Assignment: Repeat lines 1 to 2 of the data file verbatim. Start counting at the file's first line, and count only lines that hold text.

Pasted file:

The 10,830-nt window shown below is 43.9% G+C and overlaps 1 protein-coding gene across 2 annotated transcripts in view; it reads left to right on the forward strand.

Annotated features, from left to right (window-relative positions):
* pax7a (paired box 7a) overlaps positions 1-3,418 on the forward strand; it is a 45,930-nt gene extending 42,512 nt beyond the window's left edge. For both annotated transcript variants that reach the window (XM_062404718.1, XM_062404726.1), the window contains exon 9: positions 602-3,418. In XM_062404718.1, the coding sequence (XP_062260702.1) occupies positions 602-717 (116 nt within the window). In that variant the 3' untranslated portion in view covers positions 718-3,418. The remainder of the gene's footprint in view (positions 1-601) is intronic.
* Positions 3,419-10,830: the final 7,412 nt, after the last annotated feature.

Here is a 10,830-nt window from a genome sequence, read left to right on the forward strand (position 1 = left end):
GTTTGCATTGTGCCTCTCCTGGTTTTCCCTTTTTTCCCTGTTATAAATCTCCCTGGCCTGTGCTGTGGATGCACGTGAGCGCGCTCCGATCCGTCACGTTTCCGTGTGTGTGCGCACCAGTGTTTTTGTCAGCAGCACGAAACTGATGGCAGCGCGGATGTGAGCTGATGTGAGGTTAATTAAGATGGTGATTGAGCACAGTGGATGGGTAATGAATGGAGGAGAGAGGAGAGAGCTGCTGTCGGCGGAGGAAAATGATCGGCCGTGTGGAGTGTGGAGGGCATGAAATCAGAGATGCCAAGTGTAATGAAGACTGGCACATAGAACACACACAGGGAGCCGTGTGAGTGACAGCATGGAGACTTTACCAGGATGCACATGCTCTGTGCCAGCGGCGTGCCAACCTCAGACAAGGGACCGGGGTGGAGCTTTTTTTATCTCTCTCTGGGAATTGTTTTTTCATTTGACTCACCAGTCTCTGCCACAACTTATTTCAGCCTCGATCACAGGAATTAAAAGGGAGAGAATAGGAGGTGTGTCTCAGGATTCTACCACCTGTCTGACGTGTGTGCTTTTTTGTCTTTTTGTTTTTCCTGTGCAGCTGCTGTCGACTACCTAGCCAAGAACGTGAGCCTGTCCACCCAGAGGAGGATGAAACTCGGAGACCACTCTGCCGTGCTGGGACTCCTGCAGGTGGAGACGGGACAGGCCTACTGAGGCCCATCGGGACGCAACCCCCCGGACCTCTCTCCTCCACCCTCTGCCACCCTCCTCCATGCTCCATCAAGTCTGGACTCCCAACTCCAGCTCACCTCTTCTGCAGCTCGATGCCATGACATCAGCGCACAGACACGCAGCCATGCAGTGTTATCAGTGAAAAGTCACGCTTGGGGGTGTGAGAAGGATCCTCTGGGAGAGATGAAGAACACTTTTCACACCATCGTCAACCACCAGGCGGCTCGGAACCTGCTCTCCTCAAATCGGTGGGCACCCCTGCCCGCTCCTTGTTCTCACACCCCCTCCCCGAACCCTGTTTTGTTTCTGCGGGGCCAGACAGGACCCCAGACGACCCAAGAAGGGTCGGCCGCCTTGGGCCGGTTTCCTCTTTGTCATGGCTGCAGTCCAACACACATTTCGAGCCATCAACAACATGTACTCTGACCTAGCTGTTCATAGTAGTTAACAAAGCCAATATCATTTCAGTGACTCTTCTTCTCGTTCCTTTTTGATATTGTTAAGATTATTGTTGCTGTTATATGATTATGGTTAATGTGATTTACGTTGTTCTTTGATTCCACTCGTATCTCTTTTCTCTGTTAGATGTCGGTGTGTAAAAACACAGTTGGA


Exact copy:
The 10,830-nt window shown below is 43.9% G+C and overlaps 1 protein-coding gene across 2 annotated transcripts in view; it reads left to right on the forward strand.

Annotated features, from left to right (window-relative positions):